De Gruchy

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Philip de Gruchy

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Laurence de Gruchy in 1902
William Philip de Gruchy

Origin of Surname

The family originated at Grouchy, on the borders of the Cotentin and Bessin in Lower Normandy. The name is Viking in origin, perhaps derived from the old Norse personal name `Geirolfr`, (Spearwolf) and `ey`, (Norse for `Island`), making `Spearwolf`s Island`, at the time of the Viking settlements in what would become Normandy. The first syllable in the name of the Jersey parish of Grouville is thought to be of similar origin.

Early records

Hugh de Gruchy, "Hugo de Groceio", was recorded as being responsible for the collection of taxes and administration of justice in the four central parishes of Jersey that constituted the Ministerium de Groceio in 1089. His successors may not have been resident in the Island, as these early medieval offices could be purchased and sold. Deputies could also be appointed by the holders of such offices.

There are few, if any, surnames for which so many variations in spelling can be found in Jersey records.

In the Assizes of 1299 two Richard de Gruchys are mentioned, one the son of a priest. In the 1309 Assize Roll Geoffroy, Richard, Etienne and Guillaume de Gruchy are mentioned. The latter was fined for bringing an action "hors de la Royaume", presumably at the Ecclesiastical Court of Coutances, Normandy, which heard cases involving inheritance, against Colin de Laundes (sic) and Jean de Barentin. As the latter is mentioned in 1382 as having been a previous holder of the Fief [manor/landholding] de Gruchy, in Trinity, the historian G.F.B. de Gruchy, (q.v.), considered it likely that the dispute had involved that fief, which bears evidence of having been subsequently divided. Between 1338 and 1345, when Mont Orgueil Castle was under attack from the French, Rauf, "Radulphus", de Gruchy was among the defenders. A Rauf de Gruchy, (perhaps the same in old age), and Guillemet de Gruchy, both of Trinity, are mentioned in a deed of 1402. Colas, Guillaume, Nicholas and Raffe are mentioned in the Jersey Chantry Certificate of 1550.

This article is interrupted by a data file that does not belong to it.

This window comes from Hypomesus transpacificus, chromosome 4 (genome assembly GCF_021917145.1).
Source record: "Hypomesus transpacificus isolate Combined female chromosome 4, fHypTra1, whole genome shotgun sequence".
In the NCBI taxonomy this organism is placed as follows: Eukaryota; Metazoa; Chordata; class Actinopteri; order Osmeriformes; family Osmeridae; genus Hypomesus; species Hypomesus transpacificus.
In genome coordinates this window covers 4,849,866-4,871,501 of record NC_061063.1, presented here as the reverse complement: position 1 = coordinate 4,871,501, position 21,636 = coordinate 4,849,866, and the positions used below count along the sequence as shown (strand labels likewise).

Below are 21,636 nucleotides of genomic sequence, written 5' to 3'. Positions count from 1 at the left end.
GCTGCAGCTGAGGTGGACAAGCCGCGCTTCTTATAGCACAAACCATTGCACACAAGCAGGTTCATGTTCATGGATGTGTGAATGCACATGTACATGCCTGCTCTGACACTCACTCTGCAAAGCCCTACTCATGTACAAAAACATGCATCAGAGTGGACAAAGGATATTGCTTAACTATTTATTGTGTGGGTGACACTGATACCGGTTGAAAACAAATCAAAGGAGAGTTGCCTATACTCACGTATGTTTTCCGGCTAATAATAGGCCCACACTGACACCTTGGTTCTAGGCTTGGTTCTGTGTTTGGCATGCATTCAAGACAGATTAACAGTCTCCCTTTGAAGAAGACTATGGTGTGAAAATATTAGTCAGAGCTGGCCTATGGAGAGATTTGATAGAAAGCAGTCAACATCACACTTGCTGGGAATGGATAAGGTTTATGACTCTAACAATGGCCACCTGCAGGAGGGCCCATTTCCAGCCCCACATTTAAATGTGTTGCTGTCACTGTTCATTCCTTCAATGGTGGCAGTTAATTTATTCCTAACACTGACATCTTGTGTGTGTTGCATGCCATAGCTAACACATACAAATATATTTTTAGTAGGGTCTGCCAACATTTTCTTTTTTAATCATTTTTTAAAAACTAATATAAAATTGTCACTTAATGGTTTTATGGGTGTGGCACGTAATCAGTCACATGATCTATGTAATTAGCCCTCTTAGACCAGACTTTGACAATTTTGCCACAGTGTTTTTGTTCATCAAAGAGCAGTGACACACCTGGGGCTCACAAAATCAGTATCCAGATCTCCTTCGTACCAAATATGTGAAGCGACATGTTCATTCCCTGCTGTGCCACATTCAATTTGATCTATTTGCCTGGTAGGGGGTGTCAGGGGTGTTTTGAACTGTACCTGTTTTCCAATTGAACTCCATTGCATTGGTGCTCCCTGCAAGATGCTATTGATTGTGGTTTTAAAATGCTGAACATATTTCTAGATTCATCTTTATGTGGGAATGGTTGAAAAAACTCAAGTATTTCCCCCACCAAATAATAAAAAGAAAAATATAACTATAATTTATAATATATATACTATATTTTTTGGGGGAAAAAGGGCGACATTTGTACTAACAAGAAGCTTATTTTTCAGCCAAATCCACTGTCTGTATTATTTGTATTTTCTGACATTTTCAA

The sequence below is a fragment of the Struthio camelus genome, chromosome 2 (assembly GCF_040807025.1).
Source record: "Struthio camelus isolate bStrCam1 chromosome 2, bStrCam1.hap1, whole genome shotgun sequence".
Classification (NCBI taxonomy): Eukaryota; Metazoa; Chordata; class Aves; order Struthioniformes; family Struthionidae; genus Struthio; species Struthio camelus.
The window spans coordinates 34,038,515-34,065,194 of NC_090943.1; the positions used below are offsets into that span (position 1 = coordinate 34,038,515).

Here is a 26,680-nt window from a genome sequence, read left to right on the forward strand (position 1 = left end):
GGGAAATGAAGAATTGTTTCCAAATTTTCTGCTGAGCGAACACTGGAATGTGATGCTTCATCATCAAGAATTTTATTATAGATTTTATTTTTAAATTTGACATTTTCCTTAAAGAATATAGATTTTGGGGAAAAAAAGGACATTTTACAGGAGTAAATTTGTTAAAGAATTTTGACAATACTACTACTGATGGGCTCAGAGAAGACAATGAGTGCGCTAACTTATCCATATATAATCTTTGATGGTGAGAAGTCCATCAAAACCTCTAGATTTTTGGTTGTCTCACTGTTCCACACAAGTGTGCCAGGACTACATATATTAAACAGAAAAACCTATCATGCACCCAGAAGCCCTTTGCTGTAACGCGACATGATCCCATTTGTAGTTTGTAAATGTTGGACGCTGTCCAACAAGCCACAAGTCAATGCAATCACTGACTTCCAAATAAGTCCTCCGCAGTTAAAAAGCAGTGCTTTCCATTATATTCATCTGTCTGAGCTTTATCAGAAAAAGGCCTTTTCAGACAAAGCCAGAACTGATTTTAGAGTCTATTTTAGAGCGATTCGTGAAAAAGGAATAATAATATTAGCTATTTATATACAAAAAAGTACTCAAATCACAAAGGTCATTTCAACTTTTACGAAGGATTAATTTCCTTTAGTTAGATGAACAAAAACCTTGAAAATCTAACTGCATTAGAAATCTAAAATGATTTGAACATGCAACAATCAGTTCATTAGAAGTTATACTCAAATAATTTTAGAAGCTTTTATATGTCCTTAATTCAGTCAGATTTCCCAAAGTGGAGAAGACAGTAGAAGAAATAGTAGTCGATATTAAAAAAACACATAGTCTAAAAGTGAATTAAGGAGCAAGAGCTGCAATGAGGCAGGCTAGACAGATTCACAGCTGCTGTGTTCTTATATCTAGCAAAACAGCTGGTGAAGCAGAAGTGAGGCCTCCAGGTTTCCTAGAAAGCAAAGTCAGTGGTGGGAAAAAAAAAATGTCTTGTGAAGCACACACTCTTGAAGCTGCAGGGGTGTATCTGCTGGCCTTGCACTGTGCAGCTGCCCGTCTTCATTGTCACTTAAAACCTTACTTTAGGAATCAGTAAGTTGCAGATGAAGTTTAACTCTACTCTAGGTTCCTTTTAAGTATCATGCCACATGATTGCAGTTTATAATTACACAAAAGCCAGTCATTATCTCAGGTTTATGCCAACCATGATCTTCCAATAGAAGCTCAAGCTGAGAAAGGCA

Jean de Gruchy, born about 1300, is the earliest from whom modern members of the family can trace their ancestry with any degree of certainty.

Although probably originally of one family, the branches of de Gruchy and Gruchy have developed quite separately. However, the two names have become so confused in Jersey's church records that we have listed them all under 'de Gruchy/Gruchy' in our database.

Payne's Armorial of Jersey

In common with most families of mediaeval importance, the variations of spelling in the name of this one are numerous. Its name has been written, at different epochs, De Groschie, De Grochie, De Grouchy, De Gruchy, and Gruchy. Among the various contracts or legal deeds in the possession of the family is one dated 1362, in which the name is spelt De Grouchie; another, dated 1420, where it appears as De Grouchy; and in one of 1695, as De Gruchy. The patronymic is of such early occurrence in Norman annals that, to use the words of the Revue Generale Biographique, "the origin of the family ‘is lost in the night of time’".